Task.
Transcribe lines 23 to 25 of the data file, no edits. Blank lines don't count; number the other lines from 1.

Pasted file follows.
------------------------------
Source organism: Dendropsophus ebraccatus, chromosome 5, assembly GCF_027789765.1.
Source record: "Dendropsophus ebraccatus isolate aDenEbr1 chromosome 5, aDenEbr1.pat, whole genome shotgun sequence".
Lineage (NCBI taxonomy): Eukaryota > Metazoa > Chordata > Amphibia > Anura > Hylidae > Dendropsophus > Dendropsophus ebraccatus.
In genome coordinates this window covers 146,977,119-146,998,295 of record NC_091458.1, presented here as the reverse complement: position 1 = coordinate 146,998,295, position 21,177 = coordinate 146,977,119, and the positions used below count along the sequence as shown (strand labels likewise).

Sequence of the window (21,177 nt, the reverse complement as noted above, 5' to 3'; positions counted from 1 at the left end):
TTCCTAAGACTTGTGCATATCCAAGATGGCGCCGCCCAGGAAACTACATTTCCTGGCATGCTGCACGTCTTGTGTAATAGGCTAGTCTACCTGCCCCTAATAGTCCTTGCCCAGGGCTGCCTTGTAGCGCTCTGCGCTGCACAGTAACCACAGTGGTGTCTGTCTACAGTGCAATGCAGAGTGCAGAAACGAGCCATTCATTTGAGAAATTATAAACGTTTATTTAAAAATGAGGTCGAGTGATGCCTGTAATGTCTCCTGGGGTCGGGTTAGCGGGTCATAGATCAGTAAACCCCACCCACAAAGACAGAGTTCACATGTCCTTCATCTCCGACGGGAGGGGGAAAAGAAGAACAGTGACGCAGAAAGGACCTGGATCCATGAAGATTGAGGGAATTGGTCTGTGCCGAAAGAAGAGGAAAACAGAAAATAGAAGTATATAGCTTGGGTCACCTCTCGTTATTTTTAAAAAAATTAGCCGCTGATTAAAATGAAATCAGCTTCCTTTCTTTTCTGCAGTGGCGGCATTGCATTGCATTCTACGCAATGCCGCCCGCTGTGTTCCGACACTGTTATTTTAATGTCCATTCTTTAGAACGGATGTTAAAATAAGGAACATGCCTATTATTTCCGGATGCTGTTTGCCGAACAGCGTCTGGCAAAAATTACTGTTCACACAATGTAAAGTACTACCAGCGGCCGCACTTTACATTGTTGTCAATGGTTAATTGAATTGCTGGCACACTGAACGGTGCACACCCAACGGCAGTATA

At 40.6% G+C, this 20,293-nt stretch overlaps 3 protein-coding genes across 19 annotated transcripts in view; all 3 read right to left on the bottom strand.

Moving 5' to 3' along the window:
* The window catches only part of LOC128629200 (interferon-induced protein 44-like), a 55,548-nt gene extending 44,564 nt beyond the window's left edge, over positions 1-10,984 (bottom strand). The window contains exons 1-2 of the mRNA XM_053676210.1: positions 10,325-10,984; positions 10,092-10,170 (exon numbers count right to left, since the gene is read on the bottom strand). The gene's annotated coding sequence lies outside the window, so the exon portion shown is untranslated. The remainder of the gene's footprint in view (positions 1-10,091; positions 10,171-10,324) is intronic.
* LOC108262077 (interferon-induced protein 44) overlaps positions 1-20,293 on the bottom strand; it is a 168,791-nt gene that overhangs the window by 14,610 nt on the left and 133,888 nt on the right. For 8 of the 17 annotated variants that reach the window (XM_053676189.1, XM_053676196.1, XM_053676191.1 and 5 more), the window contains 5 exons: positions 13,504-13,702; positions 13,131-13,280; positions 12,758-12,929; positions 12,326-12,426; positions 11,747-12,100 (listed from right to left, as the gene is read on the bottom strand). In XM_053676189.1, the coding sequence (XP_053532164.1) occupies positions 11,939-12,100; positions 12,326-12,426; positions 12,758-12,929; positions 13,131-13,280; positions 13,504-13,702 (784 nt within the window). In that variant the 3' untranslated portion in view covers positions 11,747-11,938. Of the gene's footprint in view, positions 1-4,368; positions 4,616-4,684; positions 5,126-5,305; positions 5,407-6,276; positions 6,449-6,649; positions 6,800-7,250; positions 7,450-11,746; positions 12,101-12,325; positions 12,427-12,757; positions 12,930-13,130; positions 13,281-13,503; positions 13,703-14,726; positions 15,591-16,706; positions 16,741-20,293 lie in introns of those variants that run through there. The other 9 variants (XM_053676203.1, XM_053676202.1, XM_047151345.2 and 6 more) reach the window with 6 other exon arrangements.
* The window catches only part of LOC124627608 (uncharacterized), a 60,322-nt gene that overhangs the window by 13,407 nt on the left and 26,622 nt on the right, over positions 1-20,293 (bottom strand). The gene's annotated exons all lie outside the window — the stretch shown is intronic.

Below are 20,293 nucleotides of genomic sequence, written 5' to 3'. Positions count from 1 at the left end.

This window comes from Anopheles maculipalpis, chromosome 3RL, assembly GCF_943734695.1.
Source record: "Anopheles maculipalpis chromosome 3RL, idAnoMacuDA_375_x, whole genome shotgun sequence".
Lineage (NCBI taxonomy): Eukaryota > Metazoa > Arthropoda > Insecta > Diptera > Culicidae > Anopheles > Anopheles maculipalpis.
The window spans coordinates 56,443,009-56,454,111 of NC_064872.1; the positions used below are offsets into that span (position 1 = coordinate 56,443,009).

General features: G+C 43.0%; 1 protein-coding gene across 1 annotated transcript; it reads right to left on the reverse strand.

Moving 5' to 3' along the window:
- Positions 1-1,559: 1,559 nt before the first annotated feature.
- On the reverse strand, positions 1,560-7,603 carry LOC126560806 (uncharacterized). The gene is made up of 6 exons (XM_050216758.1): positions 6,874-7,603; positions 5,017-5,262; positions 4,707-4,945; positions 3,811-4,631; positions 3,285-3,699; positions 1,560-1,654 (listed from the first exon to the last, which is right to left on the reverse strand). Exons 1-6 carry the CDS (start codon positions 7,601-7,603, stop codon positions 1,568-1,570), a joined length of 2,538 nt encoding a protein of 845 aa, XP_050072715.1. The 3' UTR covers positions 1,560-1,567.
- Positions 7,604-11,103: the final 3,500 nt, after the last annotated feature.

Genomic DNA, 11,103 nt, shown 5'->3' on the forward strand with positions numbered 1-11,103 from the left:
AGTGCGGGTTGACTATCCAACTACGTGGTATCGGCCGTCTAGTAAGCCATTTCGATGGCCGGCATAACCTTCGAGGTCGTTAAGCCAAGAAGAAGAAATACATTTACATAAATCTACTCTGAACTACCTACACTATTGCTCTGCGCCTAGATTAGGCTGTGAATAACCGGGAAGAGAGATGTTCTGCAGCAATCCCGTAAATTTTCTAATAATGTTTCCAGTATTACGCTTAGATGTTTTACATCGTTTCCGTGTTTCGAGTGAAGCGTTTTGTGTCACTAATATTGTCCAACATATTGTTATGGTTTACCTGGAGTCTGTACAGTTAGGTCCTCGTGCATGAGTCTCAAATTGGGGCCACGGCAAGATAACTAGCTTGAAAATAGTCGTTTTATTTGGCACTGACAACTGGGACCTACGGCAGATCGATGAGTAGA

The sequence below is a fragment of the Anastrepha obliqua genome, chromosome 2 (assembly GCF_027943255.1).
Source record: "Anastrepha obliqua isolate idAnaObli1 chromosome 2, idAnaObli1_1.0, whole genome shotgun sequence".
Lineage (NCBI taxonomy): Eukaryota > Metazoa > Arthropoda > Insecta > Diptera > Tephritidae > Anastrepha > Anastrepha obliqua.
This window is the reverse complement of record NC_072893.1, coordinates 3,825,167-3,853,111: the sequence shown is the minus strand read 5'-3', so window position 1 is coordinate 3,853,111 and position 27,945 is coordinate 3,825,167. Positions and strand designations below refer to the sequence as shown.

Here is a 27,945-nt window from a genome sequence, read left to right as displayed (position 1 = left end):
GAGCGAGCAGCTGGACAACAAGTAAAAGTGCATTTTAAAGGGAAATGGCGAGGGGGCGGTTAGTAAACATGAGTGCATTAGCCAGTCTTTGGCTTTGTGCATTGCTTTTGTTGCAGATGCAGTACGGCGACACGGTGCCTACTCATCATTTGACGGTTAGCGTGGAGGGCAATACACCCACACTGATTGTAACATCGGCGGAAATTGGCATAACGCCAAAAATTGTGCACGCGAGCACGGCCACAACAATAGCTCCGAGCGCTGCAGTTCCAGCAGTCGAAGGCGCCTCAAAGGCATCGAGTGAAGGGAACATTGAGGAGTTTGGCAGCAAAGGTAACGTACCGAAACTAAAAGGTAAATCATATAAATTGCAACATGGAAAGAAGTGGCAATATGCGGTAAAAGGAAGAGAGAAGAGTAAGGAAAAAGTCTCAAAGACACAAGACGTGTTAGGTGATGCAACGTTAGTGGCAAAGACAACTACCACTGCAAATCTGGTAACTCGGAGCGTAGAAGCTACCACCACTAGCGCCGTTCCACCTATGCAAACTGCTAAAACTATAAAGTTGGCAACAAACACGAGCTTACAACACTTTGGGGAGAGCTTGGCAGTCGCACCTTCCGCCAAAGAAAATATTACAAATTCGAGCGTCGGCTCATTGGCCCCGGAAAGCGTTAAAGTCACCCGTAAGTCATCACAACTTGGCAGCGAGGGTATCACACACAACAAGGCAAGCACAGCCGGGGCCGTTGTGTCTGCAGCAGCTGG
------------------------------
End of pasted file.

AGTGCGGGTTGACTATCCAACTACGTGGTATCGGCCGTCTAGTAAGCCATTTCGATGGCCGGCATAACCTTCGAGGTCGTTAAGCCAAGAAGAAGAAATACATTTACATAAATCTACTCTGAACTACCTACACTATTGCTCTGCGCCTAGATTAGGCTGTGAATAACCGGGAAGAGAGATGTTCTGCAGCAATCCCGTAAATTTTCTAATAATGTTTCCAGTATTACGCTTAGATGTTTTACATCGTTTCCGTGTTTCGAGTGAAGCGTTTTGTGTCACTAATATTGTCCAACATATTGTTATGGTTTACCTGGAGTCTGTACAGTTAGGTCCTCGTGCATGAGTCTCAAATTGGGGCCACGGCAAGATAACTAGCTTGAAAATAGTCGTTTTATTTGGCACTGACAACTGGGACCTACGGCAGATCGATGAGTAGA

The sequence below is a fragment of the Anastrepha obliqua genome, chromosome 2 (assembly GCF_027943255.1).
Source record: "Anastrepha obliqua isolate idAnaObli1 chromosome 2, idAnaObli1_1.0, whole genome shotgun sequence".